Bronx Youth Speaks Out Against Big Tobacco

Petition jpegThis month, we’re encouraging New Yorkers to sign on to our campaign to protect youth from tobacco marketing.  Just go to to sign our petition.

It’s been an exciting month thus far. On May 2, 2013, a broad cross-section of New York City health advocates gathered on the steps of City Hall to applaud the City Council Health Committee for taking up three proposed bills to reduce smoking, protect young people and crack down on illegal cigarette smuggling.  Participants included leaders of major public health groups, grass roots activists, kids and parents, a licensed tobacco retailer, and a former marketing manager for the tobacco industry.  They were joined by a woman who appears in hard-hitting public service announcements and suffered amputations for conditions linked to the smoking addiction she developed at 17 years old.

A 14-year old Bronx youth, Dante Natoli, spoke at the press conference and went on to give testimony at the City Council Health committee hearing later that day.  Here is what Dante told the Council Health committee:

322Good afternoon everyone, my name is Dante Natoli. I am currently a freshman at Iona Preparatory School and I am a graduate of Saint Theresa Grammar School in the Bronx. I am here to support the three bills to reduce tobacco marketing to young people.

I remember even two years ago as a twelve year old walking around my neighborhood in Pelham Bay, I would notice walls of tobacco products in the same places my friends and I might be looking for gum, magazines, etc. All the discounts and “special offers” made cheap cigarettes seem like something people my age could afford.  And just the quantity of marketing everywhere made smoking seem like a normal – maybe even “cool” – thing to do.

Now, I know the tobacco companies are targeting me and my friends. They want us to start smoking and keep smoking – until we die. I have watched family members struggle with smoking, harm their health but still not quit.  I won’t let that happen to me.  I hope the City Council will help make sure it does not happen to any kid.

While I attended Saint Theresa, I worked with a small group to help spread awareness of the dangers of cigarette advertising and marketing. While conducting research on our project, we came across a worker in a local deli who was surprisingly adamant about not selling cigarettes to customers. He explained how he also thought it was terrible that cigarette advertisements had to be right in the faces of the children who came to the deli almost every day.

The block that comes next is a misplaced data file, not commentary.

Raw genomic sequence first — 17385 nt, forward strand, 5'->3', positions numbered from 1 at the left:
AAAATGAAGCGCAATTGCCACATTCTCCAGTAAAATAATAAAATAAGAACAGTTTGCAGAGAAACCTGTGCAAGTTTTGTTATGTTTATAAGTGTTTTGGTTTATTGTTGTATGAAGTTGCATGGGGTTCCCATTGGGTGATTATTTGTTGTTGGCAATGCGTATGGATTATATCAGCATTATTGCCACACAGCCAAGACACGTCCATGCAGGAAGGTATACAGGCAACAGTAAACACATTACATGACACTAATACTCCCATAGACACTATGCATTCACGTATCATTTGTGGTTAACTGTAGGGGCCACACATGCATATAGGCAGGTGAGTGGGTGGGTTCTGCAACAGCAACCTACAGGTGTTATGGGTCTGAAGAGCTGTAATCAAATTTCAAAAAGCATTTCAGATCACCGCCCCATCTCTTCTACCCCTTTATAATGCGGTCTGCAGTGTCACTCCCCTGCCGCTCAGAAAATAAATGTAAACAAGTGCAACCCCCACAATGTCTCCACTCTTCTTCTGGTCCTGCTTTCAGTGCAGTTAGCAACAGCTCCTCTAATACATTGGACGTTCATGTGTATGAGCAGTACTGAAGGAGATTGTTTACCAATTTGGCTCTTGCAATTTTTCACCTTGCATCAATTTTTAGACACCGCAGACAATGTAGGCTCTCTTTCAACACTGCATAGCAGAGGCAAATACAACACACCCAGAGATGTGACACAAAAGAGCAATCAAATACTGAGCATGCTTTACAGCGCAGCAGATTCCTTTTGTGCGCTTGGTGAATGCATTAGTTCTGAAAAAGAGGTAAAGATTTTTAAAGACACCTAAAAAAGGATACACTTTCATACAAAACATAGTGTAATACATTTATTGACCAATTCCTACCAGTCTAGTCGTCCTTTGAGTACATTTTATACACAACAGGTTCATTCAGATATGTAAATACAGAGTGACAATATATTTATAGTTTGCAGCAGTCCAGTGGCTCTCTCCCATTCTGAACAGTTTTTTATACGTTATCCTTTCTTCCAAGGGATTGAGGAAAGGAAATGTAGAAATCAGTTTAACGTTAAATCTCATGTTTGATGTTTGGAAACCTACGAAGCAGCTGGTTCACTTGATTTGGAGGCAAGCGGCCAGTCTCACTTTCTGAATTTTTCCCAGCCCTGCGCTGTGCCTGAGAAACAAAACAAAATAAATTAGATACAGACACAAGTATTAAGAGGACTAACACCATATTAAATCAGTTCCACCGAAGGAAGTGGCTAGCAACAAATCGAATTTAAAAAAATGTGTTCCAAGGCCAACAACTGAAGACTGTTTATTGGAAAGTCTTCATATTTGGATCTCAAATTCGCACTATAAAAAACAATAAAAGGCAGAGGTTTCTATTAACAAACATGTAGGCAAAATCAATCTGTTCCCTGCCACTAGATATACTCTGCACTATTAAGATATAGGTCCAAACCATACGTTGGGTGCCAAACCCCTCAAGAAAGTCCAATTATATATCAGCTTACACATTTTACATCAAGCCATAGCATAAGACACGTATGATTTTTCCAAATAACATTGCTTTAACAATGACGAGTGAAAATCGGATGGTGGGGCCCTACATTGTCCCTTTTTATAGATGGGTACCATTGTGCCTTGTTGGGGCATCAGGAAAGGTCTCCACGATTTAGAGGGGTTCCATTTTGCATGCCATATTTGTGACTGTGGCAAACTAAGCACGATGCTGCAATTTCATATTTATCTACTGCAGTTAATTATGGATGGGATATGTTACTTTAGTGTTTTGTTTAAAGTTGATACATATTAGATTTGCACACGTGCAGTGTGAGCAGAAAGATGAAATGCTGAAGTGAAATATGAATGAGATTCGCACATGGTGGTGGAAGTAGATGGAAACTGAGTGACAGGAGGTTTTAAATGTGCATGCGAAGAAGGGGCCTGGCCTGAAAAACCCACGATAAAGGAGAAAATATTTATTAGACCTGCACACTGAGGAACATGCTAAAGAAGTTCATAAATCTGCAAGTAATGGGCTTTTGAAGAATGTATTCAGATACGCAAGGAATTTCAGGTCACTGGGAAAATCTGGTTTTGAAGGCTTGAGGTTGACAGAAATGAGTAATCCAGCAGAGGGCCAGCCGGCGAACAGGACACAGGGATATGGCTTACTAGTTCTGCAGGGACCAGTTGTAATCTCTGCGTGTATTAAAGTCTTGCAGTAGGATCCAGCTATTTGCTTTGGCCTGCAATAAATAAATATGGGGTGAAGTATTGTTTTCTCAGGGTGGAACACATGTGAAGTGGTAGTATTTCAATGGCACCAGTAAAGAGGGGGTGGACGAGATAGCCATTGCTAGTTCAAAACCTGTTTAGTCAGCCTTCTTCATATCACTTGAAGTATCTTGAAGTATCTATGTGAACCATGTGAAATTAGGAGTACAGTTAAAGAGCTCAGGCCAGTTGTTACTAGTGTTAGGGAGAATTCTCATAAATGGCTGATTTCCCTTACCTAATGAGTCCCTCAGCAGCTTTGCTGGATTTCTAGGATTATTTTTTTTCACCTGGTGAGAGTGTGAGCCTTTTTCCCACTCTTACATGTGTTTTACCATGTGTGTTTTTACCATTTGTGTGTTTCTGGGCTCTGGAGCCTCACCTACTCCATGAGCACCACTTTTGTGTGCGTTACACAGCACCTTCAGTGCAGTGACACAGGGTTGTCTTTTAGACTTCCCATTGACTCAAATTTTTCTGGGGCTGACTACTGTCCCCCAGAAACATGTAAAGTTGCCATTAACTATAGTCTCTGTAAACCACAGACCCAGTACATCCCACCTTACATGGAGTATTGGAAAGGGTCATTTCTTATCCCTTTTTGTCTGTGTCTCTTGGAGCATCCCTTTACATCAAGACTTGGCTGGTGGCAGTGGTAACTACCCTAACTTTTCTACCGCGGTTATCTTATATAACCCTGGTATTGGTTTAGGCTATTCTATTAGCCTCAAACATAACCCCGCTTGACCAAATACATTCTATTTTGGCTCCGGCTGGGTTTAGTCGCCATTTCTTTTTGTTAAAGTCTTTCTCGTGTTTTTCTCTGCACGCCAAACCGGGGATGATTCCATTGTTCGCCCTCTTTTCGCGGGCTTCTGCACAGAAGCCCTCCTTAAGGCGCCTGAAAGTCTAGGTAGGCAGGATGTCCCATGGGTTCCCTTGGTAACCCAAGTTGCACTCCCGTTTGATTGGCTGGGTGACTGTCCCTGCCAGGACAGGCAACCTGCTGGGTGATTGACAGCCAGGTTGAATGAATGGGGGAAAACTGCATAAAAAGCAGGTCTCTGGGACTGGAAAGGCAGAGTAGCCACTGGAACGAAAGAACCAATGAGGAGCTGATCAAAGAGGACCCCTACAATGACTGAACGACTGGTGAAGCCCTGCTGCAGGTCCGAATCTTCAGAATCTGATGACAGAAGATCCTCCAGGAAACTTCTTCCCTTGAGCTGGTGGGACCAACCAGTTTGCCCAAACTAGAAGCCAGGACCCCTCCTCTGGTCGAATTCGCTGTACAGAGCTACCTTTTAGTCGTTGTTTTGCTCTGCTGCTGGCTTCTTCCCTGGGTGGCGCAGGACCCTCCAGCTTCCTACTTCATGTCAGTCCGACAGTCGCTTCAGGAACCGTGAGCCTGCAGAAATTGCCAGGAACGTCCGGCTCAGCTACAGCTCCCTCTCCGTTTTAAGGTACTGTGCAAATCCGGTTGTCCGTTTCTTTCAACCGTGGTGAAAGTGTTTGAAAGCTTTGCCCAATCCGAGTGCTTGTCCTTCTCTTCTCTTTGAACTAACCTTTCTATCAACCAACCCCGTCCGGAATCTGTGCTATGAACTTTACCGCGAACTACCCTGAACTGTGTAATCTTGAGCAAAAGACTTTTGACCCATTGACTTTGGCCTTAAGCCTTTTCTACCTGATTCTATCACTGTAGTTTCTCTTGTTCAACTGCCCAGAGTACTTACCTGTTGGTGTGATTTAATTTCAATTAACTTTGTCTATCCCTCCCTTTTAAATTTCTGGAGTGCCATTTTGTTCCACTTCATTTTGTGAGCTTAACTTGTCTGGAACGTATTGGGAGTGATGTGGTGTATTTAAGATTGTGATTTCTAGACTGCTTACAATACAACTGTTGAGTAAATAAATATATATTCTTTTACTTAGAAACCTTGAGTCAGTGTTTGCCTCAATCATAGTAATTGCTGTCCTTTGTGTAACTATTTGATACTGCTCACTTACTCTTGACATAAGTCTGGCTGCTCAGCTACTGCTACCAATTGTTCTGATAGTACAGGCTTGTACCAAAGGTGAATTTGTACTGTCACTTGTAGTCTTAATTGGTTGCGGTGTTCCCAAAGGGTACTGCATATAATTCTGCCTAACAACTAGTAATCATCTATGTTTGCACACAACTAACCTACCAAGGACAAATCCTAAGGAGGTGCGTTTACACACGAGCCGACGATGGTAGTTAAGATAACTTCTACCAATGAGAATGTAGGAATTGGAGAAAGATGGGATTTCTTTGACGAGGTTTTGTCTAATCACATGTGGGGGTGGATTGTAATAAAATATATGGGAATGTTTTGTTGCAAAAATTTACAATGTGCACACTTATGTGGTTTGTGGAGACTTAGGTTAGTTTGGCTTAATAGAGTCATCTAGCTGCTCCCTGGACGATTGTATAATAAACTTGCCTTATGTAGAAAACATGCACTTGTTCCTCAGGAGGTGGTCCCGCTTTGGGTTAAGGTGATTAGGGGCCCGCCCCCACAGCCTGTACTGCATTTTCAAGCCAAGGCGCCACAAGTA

As we moved on we interviewed the owner of a local pharmacy. He expressed his disgust for some of the chain pharmacies in the area such as CVS and Rite-Aid because of the fact that they were being hypocritical by selling cigarettes. A pharmacy is an establishment in which medical supplies are carried to better the health and well-being of an individual suffering from a health condition or other problem. However these “pharmacies” sold and advertised cigarettes. I did not understand how an establishment can proclaim that they help people by giving them the medical supplies they need while they are selling cigarettes RIGHT NEXT TO THE DOOR! I do not understand why these establishments partake in the selling of cigarettes. I never have and I never will.

I have noticed troubling things about cigarettes and tobacco marketing during my life. I understand that increasing taxes and therefore the prices of cigarettes helps reduce smoking, especially among young people who are less likely to have a lot of income, but I despise the fact that if someone develops an addiction, the amounts of money accumulate. For example, if someone buys one pack every three days they’re spending about $100 in cigarettes a month alone! Cigarettes are terrible for people’s finances and terrible for their health.

In conclusion, do not pick up that cigarette. It can be the one that ends your life. And I hope the City Council passes these three bills to protect the kids and young people in this city from these deadly products. Thank you.

The NYC Coalition thanks Dante for standing tall and speaking out! Please go to for more information about tobacco marketing and our campaign to protect youth like Dante.

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